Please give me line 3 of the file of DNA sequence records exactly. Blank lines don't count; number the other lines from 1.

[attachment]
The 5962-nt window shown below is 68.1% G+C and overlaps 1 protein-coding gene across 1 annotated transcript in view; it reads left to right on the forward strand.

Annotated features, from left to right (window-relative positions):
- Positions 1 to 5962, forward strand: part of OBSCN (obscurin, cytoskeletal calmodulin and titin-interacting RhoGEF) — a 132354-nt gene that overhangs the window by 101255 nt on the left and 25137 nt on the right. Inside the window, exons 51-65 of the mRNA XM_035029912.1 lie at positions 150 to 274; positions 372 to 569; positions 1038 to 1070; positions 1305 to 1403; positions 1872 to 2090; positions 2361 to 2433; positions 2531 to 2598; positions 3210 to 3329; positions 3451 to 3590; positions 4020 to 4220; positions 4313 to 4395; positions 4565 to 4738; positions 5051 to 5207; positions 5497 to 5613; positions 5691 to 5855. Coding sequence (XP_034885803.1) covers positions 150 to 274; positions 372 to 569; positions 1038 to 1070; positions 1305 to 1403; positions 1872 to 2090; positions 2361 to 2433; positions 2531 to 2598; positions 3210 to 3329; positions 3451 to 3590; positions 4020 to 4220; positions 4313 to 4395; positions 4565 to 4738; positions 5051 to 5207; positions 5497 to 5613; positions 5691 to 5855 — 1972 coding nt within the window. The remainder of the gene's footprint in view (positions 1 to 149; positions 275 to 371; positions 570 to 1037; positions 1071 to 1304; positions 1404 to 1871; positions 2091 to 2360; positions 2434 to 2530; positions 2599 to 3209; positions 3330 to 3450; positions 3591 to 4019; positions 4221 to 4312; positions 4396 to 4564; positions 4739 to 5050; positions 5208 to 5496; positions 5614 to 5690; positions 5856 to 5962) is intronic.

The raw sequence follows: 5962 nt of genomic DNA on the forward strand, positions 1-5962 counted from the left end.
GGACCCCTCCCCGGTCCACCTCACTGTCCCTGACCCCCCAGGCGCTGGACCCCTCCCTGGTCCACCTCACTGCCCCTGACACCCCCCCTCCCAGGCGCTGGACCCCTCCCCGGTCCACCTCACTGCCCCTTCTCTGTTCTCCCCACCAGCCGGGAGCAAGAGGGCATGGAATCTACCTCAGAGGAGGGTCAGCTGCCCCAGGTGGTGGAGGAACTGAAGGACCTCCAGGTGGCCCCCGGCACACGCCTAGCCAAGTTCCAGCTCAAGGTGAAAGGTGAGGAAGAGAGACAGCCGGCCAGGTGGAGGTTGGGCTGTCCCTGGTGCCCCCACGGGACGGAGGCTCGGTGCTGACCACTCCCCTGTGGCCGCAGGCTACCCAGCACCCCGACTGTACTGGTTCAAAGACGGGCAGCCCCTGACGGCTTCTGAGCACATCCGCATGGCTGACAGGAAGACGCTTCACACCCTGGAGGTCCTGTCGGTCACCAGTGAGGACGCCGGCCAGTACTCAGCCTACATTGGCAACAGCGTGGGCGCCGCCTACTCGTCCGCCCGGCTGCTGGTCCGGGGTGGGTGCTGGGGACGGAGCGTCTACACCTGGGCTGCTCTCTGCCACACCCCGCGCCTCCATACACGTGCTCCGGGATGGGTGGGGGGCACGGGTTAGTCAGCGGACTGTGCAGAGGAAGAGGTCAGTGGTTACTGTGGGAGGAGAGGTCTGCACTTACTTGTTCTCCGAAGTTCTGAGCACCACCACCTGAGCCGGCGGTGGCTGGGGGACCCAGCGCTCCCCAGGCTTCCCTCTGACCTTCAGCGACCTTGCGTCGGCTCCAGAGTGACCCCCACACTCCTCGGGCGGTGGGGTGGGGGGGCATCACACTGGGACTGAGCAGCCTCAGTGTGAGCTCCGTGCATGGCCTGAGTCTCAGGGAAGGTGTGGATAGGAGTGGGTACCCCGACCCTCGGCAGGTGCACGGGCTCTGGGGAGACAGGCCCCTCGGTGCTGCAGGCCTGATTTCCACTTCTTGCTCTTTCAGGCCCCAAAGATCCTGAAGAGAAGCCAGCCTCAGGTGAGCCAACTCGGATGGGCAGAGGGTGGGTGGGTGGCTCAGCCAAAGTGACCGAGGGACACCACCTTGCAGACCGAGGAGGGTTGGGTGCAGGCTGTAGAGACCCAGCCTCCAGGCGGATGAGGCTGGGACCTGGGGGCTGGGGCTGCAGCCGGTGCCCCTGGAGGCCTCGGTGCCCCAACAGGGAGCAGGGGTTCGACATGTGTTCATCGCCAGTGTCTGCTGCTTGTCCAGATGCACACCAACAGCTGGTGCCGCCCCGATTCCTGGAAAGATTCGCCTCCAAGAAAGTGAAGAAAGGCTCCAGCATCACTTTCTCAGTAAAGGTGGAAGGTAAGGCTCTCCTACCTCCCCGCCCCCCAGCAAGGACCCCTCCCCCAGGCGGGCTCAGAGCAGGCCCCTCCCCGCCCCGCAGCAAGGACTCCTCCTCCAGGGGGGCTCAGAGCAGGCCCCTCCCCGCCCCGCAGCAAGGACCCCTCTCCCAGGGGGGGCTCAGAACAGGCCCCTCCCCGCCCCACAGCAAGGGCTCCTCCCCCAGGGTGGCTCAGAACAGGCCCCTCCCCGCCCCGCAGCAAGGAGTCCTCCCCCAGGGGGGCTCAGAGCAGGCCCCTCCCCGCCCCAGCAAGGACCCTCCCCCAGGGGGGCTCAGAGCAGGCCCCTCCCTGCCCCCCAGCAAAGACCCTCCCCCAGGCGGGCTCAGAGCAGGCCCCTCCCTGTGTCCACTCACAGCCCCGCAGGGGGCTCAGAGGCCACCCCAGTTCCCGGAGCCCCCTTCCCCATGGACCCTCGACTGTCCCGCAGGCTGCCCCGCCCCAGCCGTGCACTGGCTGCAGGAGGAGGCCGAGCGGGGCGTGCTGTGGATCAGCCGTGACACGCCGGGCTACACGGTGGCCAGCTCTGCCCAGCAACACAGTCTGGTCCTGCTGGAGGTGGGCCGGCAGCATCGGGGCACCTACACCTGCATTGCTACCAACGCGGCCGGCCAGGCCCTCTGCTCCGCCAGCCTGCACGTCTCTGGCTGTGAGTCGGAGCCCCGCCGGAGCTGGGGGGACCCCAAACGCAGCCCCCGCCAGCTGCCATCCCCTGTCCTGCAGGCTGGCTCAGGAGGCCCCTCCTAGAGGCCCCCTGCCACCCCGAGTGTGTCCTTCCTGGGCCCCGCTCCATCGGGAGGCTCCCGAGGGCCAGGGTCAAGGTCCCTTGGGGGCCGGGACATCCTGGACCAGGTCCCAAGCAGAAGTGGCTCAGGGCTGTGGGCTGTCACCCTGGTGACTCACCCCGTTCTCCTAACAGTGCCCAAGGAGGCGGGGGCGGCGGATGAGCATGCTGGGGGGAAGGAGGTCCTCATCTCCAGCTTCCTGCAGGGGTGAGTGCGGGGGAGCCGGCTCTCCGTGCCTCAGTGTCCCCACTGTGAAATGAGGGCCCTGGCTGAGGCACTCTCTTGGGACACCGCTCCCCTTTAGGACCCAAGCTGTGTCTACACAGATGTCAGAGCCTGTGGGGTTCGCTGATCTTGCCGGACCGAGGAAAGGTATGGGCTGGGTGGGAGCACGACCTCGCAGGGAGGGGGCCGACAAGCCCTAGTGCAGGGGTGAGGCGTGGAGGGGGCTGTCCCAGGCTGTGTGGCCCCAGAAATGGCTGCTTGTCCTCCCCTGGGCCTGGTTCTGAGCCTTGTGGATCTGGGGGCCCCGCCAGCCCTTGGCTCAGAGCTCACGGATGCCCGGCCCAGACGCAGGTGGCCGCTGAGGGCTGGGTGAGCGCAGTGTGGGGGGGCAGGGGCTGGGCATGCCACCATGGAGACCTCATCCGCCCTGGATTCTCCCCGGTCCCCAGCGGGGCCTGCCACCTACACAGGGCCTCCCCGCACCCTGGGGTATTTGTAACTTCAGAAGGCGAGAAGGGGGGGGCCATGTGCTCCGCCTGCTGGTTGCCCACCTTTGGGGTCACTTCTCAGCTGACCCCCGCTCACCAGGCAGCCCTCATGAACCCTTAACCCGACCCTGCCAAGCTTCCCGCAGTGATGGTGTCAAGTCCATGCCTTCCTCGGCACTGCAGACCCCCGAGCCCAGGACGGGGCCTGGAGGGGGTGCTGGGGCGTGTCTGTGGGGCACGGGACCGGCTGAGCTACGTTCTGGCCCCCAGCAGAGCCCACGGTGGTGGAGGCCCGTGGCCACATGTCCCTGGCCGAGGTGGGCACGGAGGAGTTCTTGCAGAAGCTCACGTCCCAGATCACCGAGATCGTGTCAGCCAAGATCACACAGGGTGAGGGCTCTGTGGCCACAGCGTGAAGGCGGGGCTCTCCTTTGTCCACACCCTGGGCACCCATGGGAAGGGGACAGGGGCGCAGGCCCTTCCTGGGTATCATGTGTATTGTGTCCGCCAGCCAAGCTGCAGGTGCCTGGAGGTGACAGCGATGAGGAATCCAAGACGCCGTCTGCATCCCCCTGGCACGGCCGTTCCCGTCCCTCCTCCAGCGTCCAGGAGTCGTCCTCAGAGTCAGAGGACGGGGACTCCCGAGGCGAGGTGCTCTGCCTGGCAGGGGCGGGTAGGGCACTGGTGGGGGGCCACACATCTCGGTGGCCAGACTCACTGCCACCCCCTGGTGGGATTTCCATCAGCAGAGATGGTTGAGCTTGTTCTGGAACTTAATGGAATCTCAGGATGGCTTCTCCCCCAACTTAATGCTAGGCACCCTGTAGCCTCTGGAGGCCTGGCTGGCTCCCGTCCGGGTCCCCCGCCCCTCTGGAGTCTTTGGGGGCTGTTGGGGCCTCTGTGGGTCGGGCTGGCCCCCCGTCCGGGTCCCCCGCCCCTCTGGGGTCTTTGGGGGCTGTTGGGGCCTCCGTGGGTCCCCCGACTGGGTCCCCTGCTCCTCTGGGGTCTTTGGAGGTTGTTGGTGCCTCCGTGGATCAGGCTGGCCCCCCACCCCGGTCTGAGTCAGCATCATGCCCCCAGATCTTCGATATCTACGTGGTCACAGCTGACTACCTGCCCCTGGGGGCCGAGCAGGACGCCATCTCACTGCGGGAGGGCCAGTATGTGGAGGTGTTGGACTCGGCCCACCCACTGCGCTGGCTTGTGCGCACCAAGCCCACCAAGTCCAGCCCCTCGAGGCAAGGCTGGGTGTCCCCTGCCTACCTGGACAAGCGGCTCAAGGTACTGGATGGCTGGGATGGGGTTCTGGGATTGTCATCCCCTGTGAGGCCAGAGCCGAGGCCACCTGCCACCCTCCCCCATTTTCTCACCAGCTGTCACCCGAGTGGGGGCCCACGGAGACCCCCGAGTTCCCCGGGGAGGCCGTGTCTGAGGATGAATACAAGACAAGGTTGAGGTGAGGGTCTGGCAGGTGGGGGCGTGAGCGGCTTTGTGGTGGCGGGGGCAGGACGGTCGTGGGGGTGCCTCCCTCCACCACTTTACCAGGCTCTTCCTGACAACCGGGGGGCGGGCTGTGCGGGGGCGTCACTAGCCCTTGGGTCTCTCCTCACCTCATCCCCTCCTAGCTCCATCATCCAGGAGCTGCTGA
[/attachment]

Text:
- Positions 1 to 5962, forward strand: part of OBSCN (obscurin, cytoskeletal calmodulin and titin-interacting RhoGEF) — a 132354-nt gene that overhangs the window by 101255 nt on the left and 25137 nt on the right. Inside the window, exons 51-65 of the mRNA XM_035029912.1 lie at positions 150 to 274; positions 372 to 569; positions 1038 to 1070; positions 1305 to 1403; positions 1872 to 2090; positions 2361 to 2433; positions 2531 to 2598; positions 3210 to 3329; positions 3451 to 3590; positions 4020 to 4220; positions 4313 to 4395; positions 4565 to 4738; positions 5051 to 5207; positions 5497 to 5613; positions 5691 to 5855. Coding sequence (XP_034885803.1) covers positions 150 to 274; positions 372 to 569; positions 1038 to 1070; positions 1305 to 1403; positions 1872 to 2090; positions 2361 to 2433; positions 2531 to 2598; positions 3210 to 3329; positions 3451 to 3590; positions 4020 to 4220; positions 4313 to 4395; positions 4565 to 4738; positions 5051 to 5207; positions 5497 to 5613; positions 5691 to 5855 — 1972 coding nt within the window. The remainder of the gene's footprint in view (positions 1 to 149; positions 275 to 371; positions 570 to 1037; positions 1071 to 1304; positions 1404 to 1871; positions 2091 to 2360; positions 2434 to 2530; positions 2599 to 3209; positions 3330 to 3450; positions 3591 to 4019; positions 4221 to 4312; positions 4396 to 4564; positions 4739 to 5050; positions 5208 to 5496; positions 5614 to 5690; positions 5856 to 5962) is intronic.